Sepsis - what NICE says

"I felt ill, I just thought, I'm dying."

But Stella survived sepsis because she was treated quickly.

NICE - the National Institute for Health and Care Excellence - urges hospital staff to treat people with life-threatening sepsis within one hour, in its quality standard.

In clinical practice, this is often referred to as the 'golden hour' after diagnosis.

The standard, published on World Sepsis Day, draws out recommendations from the 2016 NICE guideline and gives advice on priority areas of care for people with sepsis.

Sepsis starts when the immune system overreacts to an infection and begins to damage the body itself, leading to organ failure and in some cases death.

Stella, who survived sepsis, tells her story about this life-threatening condition

Sepsis is switched on by an infection, for example, pneumonia or a urinary tract infection (UTI).

An infection that triggers sepsis can occur in any part of the body. It can be caused by a bacterial, viral or fungal infection.

The body's immune system normally keeps an infection contained in one place. It produces white blood cells to fight the infection and stop it spreading.

The tissue around the infection swells and turns red. This is called inflammation.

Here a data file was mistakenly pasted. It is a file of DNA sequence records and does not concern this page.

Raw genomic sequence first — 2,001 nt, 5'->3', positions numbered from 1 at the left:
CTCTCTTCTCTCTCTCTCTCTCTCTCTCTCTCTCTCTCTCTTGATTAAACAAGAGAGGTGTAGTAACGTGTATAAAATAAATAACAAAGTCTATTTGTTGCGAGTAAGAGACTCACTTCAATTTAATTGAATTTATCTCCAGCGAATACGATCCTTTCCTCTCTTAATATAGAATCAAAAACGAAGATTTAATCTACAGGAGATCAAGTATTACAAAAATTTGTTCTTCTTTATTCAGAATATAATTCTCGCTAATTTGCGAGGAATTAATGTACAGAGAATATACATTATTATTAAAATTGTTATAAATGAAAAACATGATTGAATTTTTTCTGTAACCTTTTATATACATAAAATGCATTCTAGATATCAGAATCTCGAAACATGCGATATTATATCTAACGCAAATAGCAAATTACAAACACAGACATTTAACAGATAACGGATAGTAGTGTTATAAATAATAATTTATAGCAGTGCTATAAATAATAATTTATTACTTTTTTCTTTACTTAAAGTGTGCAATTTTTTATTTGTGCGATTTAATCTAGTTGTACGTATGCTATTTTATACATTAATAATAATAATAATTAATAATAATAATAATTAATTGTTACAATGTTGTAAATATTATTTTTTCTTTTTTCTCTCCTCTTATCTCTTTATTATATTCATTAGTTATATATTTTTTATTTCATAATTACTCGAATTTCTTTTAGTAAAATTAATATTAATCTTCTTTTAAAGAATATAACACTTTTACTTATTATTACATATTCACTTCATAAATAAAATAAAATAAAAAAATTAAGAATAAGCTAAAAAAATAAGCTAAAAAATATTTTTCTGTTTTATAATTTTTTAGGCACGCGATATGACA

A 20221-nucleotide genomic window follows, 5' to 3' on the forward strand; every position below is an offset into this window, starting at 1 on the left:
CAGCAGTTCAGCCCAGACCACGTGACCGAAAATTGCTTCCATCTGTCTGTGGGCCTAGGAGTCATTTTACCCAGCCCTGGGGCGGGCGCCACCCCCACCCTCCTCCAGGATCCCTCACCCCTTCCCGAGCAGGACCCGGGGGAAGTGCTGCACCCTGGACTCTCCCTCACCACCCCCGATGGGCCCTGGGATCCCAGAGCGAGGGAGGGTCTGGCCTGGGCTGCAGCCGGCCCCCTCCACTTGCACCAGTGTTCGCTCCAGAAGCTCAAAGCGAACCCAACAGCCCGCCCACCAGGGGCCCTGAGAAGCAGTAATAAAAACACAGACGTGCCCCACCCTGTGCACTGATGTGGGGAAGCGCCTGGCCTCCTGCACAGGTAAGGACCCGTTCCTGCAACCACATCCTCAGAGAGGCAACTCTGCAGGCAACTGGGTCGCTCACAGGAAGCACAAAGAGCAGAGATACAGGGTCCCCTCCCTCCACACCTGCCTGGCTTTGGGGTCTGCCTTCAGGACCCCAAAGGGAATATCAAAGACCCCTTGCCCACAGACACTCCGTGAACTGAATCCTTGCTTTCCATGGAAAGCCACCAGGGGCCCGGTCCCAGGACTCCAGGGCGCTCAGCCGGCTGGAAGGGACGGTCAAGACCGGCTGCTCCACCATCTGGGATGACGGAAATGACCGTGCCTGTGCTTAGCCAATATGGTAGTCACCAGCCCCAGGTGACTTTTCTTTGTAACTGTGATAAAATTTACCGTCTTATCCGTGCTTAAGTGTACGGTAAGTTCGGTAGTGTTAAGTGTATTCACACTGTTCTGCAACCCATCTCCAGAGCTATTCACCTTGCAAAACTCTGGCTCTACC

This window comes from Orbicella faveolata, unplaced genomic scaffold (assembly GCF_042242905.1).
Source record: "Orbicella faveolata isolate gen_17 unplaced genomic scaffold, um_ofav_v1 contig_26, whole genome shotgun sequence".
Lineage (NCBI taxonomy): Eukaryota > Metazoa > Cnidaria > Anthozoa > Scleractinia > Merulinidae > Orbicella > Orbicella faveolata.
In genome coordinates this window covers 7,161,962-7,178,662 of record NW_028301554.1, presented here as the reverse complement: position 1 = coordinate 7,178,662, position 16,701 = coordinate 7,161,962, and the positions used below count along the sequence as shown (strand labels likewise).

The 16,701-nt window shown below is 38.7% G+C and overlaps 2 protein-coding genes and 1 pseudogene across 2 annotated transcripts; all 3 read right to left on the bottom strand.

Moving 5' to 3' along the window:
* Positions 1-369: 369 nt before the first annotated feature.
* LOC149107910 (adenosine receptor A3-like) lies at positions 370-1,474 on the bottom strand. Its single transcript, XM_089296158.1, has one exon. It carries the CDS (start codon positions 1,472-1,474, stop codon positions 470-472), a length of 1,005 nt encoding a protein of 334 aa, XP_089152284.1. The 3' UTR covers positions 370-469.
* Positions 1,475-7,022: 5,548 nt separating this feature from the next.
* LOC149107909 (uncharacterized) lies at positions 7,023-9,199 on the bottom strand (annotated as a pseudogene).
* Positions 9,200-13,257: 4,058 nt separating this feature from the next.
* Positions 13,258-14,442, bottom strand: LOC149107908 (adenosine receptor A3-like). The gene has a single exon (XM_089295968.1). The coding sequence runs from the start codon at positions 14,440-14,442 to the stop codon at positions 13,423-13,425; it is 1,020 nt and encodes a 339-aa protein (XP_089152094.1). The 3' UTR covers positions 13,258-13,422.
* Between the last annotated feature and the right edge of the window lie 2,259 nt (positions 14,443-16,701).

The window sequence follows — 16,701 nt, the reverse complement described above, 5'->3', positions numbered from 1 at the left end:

With sepsis, because the body's immune system is weaker or the infection is very severe, the body overreacts.

The immune system goes into overdrive and inflammation spreads through the entire body.

This can lead to dangerously low blood pressure, septic shock, and organ failure. It can cause damage to tissue and organs as oxygen can't get to them.

People with suspected sepsis can show:

· low blood pressure

· high temperature (fever) or low temperature

· fast heartbeat

· breathlessness

· feeling weak or loss of consciousness

· being confused or disorientated

· loss of appetite

· diarrhoea, nausea and being sick

· slurred speech

· low urine output

· cold, clammy and pale or mottled skin

Sepsis is treated as a medical emergency with antibiotics to fight the infection causing the illness, fluids to help organs work again, and oxygen if levels are low.

Prompt treatment means people are more likely to survive and it reduces the risk of further problems like heart failure or limb amputation.

"Sepsis can come on as the result of a minor injury or infection that the body is trying to recover from and the immune system goes into overdrive."

Professor Saul Faust, chair of the NICE guideline committee on sepsis

Think sepsis

Sepsis can be difficult to diagnose as symptoms can vary from person to person. Signs can be very non-specific, for example, a high temperature, fast heartbeat or chills.

The NICE guideline urges all professionals across the NHS to think 'could this be sepsis?' in all patients who have an infection.

Professor Saul Faust from the University of Southampton who chaired the NICE guideline committee stressed that asking this question could ensure a diagnosis wasn’t missed.

By treating people who show signs of sepsis with the same urgency given to those with suspected heart attacks, Prof Faust says clinicians could rule out sepsis or get people on treatment as soon as possible.